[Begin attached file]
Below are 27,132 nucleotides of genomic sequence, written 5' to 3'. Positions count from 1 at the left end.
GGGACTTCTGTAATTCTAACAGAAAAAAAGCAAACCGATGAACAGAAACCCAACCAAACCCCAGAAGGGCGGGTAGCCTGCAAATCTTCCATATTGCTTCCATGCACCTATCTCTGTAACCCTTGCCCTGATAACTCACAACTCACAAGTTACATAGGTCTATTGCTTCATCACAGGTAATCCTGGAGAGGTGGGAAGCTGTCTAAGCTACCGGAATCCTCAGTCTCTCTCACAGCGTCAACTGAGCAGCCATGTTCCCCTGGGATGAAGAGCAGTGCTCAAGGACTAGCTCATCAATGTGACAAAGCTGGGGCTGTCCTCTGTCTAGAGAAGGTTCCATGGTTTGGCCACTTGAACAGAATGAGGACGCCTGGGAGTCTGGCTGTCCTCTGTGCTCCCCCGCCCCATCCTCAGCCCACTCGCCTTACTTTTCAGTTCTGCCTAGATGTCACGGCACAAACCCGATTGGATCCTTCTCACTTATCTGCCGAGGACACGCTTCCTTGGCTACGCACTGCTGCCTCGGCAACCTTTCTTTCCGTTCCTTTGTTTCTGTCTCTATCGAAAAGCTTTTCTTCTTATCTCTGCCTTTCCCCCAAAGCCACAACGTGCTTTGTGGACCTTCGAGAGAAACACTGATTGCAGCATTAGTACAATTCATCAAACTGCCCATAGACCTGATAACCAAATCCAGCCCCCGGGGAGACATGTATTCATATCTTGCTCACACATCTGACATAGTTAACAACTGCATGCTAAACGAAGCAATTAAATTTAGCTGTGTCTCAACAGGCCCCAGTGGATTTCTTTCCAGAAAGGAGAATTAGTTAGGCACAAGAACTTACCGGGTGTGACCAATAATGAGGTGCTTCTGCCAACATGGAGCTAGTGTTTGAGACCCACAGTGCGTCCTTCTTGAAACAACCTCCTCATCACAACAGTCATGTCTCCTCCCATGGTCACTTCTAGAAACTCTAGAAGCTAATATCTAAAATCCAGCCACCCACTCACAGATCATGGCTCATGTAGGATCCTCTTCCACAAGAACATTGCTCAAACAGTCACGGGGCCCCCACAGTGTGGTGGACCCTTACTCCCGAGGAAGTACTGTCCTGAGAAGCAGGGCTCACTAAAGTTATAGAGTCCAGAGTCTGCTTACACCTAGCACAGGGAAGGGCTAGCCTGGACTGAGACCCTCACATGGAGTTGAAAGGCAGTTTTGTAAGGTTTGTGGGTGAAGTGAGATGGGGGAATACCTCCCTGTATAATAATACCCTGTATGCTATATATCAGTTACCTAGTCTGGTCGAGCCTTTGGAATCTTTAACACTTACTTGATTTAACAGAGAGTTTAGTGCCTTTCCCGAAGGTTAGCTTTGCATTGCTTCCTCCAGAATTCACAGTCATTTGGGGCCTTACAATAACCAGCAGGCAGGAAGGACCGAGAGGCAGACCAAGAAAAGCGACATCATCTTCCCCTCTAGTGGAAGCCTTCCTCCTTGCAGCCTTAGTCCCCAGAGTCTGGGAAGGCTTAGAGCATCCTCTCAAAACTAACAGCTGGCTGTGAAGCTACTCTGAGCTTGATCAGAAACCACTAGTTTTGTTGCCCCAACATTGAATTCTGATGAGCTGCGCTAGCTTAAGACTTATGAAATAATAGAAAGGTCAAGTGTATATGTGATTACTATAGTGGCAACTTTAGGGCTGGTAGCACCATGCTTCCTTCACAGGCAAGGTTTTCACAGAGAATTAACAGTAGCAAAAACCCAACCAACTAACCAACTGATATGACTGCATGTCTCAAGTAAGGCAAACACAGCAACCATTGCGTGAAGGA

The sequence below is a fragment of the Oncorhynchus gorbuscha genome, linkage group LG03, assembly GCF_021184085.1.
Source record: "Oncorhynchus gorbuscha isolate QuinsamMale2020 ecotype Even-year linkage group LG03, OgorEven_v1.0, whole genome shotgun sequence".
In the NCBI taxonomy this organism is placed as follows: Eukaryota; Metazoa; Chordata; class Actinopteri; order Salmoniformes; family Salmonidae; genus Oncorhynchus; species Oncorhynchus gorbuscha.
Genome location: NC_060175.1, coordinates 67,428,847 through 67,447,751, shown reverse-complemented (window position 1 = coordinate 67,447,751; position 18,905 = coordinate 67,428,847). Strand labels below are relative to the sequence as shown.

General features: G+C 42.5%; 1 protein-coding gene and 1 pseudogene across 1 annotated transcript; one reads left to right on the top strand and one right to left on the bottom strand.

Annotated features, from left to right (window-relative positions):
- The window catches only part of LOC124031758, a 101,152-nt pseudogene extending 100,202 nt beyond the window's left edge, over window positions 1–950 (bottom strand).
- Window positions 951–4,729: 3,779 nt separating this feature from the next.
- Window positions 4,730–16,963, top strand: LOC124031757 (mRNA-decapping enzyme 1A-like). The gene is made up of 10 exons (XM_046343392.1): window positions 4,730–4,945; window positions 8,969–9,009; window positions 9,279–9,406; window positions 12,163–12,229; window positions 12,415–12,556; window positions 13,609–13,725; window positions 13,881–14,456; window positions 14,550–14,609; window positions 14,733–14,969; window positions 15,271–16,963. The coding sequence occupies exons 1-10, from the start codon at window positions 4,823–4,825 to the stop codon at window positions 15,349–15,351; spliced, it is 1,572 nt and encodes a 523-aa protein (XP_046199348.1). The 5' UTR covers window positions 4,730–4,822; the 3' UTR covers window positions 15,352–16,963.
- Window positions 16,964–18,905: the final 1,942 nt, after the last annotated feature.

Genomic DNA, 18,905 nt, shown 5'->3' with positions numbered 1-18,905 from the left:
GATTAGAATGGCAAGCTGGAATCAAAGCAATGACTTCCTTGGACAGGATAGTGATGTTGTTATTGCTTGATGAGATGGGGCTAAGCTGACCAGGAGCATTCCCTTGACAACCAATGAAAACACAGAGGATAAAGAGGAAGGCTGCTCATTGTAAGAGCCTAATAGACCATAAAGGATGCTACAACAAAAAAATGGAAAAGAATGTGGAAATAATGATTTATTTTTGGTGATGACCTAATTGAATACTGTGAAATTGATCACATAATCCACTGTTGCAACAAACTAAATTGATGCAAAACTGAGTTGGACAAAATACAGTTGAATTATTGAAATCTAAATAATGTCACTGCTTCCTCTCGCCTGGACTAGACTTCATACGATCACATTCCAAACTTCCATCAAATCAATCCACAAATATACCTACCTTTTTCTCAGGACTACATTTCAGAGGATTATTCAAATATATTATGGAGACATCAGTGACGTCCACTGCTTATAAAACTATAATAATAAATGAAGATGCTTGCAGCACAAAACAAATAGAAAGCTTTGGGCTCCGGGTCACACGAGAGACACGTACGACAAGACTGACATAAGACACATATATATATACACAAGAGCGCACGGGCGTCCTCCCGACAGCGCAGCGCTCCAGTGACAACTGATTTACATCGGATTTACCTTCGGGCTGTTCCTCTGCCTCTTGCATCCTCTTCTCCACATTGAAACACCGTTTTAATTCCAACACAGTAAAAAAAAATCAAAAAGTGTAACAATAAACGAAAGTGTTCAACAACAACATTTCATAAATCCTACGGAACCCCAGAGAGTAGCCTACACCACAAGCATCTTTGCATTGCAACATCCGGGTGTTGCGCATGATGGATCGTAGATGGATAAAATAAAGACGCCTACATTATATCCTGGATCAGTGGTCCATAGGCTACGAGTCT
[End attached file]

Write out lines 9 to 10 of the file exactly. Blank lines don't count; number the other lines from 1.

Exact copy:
- The window catches only part of LOC124031758, a 101,152-nt pseudogene extending 100,202 nt beyond the window's left edge, over window positions 1–950 (bottom strand).
- Window positions 951–4,729: 3,779 nt separating this feature from the next.